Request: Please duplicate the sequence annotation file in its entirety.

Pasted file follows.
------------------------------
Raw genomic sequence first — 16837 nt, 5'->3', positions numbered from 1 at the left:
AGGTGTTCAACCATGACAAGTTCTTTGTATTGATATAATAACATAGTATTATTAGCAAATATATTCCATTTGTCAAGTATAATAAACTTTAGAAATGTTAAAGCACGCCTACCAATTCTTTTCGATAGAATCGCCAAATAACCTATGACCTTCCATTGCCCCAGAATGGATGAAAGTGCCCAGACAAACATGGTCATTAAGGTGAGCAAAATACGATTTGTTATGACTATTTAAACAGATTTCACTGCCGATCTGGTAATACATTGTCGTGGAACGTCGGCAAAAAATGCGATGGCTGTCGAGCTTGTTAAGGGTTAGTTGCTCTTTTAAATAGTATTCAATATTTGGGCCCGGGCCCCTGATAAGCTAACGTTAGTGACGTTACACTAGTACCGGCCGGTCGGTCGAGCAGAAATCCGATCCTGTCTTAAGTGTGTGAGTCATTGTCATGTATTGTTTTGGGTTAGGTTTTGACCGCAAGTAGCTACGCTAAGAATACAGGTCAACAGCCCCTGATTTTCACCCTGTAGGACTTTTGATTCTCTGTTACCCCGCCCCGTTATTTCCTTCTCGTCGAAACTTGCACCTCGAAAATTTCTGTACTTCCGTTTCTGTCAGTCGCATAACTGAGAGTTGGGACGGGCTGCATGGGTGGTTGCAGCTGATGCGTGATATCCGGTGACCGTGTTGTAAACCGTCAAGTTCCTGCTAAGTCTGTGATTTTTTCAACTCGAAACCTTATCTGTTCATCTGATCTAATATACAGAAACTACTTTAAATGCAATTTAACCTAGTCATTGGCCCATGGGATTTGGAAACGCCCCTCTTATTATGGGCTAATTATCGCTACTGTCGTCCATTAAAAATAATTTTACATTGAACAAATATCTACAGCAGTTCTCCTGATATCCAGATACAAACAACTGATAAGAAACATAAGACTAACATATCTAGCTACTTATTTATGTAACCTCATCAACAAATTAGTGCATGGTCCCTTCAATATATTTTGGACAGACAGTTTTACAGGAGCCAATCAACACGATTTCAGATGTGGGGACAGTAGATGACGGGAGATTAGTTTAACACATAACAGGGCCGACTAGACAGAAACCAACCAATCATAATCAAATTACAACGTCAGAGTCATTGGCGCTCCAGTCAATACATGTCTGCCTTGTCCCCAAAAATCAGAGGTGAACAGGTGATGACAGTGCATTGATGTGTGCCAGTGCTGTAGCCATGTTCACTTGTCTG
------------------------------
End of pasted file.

Raw genomic sequence first — 16837 nt, 5'->3', positions numbered from 1 at the left:
AGGTGTTCAACCATGACAAGTTCTTTGTATTGATATAATAACATAGTATTATTAGCAAATATATTCCATTTGTCAAGTATAATAAACTTTAGAAATGTTAAAGCACGCCTACCAATTCTTTTCGATAGAATCGCCAAATAACCTATGACCTTCCATTGCCCCAGAATGGATGAAAGTGCCCAGACAAACATGGTCATTAAGGTGAGCAAAATACGATTTGTTATGACTATTTAAACAGATTTCACTGCCGATCTGGTAATACATTGTCGTGGAACGTCGGCAAAAAATGCGATGGCTGTCGAGCTTGTTAAGGGTTAGTTGCTCTTTTAAATAGTATTCAATATTTGGGCCCGGGCCCCTGATAAGCTAACGTTAGTGACGTTACACTAGTACCGGCCGGTCGGTCGAGCAGAAATCCGATCCTGTCTTAAGTGTGTGAGTCATTGTCATGTATTGTTTTGGGTTAGGTTTTGACCGCAAGTAGCTACGCTAAGAATACAGGTCAACAGCCCCTGATTTTCACCCTGTAGGACTTTTGATTCTCTGTTACCCCGCCCCGTTATTTCCTTCTCGTCGAAACTTGCACCTCGAAAATTTCTGTACTTCCGTTTCTGTCAGTCGCATAACTGAGAGTTGGGACGGGCTGCATGGGTGGTTGCAGCTGATGCGTGATATCCGGTGACCGTGTTGTAAACCGTCAAGTTCCTGCTAAGTCTGTGATTTTTTCAACTCGAAACCTTATCTGTTCATCTGATCTAATATACAGAAACTACTTTAAATGCAATTTAACCTAGTCATTGGCCCATGGGATTTGGAAACGCCCCTCTTATTATGGGCTAATTATCGCTACTGTCGTCCATTAAAAATAATTTTACATTGAACAAATATCTACAGCAGTTCTCCTGATATCCAGATACAAACAACTGATAAGAAACATAAGACTAACATATCTAGCTACTTATTTATGTAACCTCATCAACAAATTAGTGCATGGTCCCTTCAATATATTTTGGACAGACAGTTTTACAGGAGCCAATCAACACGATTTCAGATGTGGGGACAGTAGATGACGGGAGATTAGTTTAACACATAACAGGGCCGACTAGACAGAAACCAACCAATCATAATCAAATTACAACGTCAGAGTCATTGGCGCTCCAGTCAATACATGTCTGCCTTGTCCCCAAAAATCAGAGGTGAACAGGTGATGACAGTGCATTGATGTGTGCCAGTGCTGTAGCCATGTTCACTTGTCTG